Dental Hygiene Careers Remain Rewarding Despite Challenges

Jamie Collins, RDH-EA, BS


It’s no secret that dental hygiene is considered a great profession. In fact, year after year, it is recognized as such. US News and World Report recently released its annual Best Jobs list, ranking dental hygienists fifth in Best Healthcare Support and number 32 overall. The field of dental hygiene offers some outstanding perks and satisfaction for many.

The initial draw to dental hygiene is the salary for many, with a median salary reported as $76,220. In some areas, it tops over $100,000 annually. With a low unemployment rate, 0.5%, and a large expected employment growth rate of 5.9% through 2029, a career as a dental hygienist appeals to many. In addition, the Bureau of Labor Statistics expects 13,300 additional jobs to open up in the future.

Dental hygienists can enter the field with an associate’s degree in most cases, although many continue to a bachelor’s and even master’s degrees. But to earn a dental hygiene license to practice, one has to complete more than just a degree. It also involves passing national, regional, and state exams. Entry level positions to work clinical hygiene are open with an associate’s degree, though teaching in academia and various other positions usually requires a bachelor’s or master’s degree.

Dental hygiene also provides various opportunities outside of traditional clinical practice where most of the dental hygiene workforce is employed. Dental therapy, independent practice, and outreach programs bring care to some of the most needed members of society. The adoption of teledentistry enables hygienists to practice in alternative settings and still meet the supervision requirements necessary by the licensing state. A career in dental hygiene offers the flexibility to work full or part time as desired, which can be very valuable when it comes to work-life balance. 

Communication skills and interaction with patients are just as important in dental hygiene as clinical skills. Recognizing patient barriers to treatment and homecare involve critical thinking and problem solving.

Hygienists are much more than the “pick and polish” dental workers that the public perceives us as. We not only assess the oral condition and screen for oral cancer and systemic disorders. We are the key to oral disease prevention, all while creating connections with those we treat. In reality, many of us become friends with our patients, making a dental appointment as much of a social hour as it is a preventative and educational visit.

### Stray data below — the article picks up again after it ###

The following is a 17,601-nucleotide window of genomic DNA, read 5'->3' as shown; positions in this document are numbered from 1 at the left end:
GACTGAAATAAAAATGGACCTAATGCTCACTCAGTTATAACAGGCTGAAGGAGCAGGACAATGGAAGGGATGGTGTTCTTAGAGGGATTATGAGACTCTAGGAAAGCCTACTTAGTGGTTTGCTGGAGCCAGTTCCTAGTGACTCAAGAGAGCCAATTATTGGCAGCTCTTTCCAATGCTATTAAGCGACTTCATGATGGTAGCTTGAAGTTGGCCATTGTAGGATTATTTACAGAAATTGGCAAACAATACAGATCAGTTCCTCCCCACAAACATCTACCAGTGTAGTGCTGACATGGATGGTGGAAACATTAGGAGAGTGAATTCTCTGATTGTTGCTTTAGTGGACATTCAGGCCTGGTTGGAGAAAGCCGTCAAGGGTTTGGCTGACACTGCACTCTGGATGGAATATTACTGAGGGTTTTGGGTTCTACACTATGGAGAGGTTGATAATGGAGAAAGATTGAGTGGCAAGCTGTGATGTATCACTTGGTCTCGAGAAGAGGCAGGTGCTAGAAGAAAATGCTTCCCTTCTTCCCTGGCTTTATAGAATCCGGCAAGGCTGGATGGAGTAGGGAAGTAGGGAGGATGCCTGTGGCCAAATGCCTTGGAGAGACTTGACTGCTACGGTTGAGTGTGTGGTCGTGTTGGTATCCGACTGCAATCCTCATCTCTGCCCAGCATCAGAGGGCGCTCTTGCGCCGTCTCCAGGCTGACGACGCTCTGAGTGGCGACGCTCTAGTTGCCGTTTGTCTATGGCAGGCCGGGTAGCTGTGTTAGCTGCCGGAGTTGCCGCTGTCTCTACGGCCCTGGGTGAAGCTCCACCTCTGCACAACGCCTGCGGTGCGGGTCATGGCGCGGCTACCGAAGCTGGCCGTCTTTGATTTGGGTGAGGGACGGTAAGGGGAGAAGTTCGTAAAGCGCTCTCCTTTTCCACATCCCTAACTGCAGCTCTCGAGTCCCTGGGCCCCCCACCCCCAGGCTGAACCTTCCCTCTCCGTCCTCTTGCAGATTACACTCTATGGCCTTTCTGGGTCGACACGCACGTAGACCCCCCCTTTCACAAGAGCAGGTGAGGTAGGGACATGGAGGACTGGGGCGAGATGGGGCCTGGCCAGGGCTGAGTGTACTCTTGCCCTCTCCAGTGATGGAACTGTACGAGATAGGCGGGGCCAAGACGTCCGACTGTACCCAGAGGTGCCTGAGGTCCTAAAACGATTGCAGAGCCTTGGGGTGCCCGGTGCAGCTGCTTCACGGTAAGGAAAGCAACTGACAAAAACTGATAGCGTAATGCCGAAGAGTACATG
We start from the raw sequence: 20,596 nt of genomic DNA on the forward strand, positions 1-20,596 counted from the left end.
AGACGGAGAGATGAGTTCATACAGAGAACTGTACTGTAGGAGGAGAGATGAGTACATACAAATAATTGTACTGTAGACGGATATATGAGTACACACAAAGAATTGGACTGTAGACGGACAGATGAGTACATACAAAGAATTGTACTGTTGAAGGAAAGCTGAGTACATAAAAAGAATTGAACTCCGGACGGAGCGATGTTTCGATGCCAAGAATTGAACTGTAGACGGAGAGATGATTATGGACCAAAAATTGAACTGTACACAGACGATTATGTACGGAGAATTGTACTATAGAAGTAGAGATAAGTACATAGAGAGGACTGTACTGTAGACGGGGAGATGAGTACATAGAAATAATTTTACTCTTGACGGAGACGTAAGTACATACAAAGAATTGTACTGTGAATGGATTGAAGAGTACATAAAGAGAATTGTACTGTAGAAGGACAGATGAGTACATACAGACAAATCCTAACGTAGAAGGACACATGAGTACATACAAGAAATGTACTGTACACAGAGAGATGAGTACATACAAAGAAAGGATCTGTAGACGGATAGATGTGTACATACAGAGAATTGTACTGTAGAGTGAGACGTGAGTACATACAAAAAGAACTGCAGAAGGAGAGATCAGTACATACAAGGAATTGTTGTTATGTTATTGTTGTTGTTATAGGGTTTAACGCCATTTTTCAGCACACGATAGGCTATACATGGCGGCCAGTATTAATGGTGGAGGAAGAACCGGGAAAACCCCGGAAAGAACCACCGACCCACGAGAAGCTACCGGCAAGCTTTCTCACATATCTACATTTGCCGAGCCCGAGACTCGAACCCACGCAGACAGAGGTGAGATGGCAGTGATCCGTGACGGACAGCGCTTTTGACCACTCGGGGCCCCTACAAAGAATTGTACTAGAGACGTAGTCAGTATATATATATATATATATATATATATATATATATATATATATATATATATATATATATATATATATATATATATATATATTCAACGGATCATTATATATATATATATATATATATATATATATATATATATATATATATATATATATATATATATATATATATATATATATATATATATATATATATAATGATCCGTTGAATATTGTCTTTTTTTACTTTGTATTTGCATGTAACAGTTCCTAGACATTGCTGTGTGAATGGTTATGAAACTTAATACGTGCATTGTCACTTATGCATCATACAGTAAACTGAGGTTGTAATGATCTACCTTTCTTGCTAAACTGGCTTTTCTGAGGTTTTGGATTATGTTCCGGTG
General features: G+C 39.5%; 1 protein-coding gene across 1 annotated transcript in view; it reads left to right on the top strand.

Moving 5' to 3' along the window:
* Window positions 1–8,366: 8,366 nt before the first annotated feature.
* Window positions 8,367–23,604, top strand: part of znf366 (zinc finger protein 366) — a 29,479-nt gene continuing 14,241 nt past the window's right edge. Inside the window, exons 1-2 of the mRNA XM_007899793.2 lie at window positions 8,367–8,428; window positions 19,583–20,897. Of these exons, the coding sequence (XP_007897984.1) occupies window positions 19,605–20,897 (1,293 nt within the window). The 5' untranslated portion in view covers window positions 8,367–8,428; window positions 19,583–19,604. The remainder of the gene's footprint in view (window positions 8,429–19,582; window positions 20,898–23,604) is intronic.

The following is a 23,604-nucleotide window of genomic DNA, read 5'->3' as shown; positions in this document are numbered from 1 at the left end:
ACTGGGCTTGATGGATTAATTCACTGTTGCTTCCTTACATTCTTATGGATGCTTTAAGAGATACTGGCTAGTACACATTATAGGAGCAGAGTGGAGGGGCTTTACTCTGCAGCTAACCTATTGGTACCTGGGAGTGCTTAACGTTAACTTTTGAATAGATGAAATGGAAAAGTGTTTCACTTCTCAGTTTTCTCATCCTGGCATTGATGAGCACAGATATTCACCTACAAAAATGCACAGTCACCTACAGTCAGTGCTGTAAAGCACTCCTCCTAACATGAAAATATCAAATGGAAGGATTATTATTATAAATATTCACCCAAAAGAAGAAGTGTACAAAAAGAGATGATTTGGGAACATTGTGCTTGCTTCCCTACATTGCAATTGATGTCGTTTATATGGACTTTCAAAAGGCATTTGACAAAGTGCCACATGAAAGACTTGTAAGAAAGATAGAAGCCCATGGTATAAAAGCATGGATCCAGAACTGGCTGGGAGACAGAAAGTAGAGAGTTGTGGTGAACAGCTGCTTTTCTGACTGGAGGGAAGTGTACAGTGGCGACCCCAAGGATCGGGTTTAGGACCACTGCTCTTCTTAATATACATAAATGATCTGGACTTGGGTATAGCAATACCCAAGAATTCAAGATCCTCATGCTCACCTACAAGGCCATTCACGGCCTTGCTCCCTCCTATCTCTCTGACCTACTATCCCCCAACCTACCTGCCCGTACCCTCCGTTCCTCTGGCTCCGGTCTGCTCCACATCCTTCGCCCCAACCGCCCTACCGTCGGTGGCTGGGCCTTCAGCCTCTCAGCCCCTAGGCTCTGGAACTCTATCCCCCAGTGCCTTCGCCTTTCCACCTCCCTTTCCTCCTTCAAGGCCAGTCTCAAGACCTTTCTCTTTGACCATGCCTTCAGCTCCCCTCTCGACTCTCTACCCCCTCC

Every Profession Has Its Challenges

The salary and flexibility can be alluring, but dental hygiene also presents an array of challenges. Unlike nursing, which has national licensure, dental hygienists must be licensed in each state they chose to practice in. This means taking state exams and possibly the need to retake regional exams as well, depending on the state. If you move often, it can be costly to obtain and maintain multiple licenses to practice.

The wear and tear on the body, including repetitive injury, affects many hygienists at some point in their career. Carpal tunnel, hip, shoulder, neck, and hand injuries are common complaints among hygienists and can be career-ending. Twisting, turning, leaning, and repetitive motions can put an unusual strain on the body. Investing in self-care and the equipment to decrease the chance of musculoskeletal injury is key to ensure a long-lasting career in dental hygiene.

Dental hygiene can be emotionally and physically exhausting. Difficult patients and the aches and pains in the body combined make some question their career choice. However, most of us find job satisfaction in making a difference in the lives of our patients. I have had patients I cried with, laughed with, and even a few who made me think a six-month preventative visit just might be too soon.

Eyes on the Future

The field of dental hygiene continues to adapt, bringing more independence to the profession than we had 10 years ago.

Dental therapists, remote practice, and other opportunities are made possible through legislation and advancements in technology. The expected job growth and need for hygienists throughout the county will continue, and schools will continue to bring new and eager hygienists into the job market.

A career in dental hygiene is demanding both mentally and physically. However, it can be  incredibly rewarding and profitable, and it can create bonds that withstand the years.

Ms. Collins is a clinical practicing hygienist in Idaho and Washington. She has been in the dental field for more than 20 years, both as an assistant and hygienist. With a passion for patient care, especially for those with greater risk factors, she enjoys sharing the tips and tricks of the dental profession through speaking and writing for multiple publications. In addition to clinical practice, she is a speaker and educator who has contributed to multiple textbooks, curriculum development, and key opinions. She can be contacted at or at

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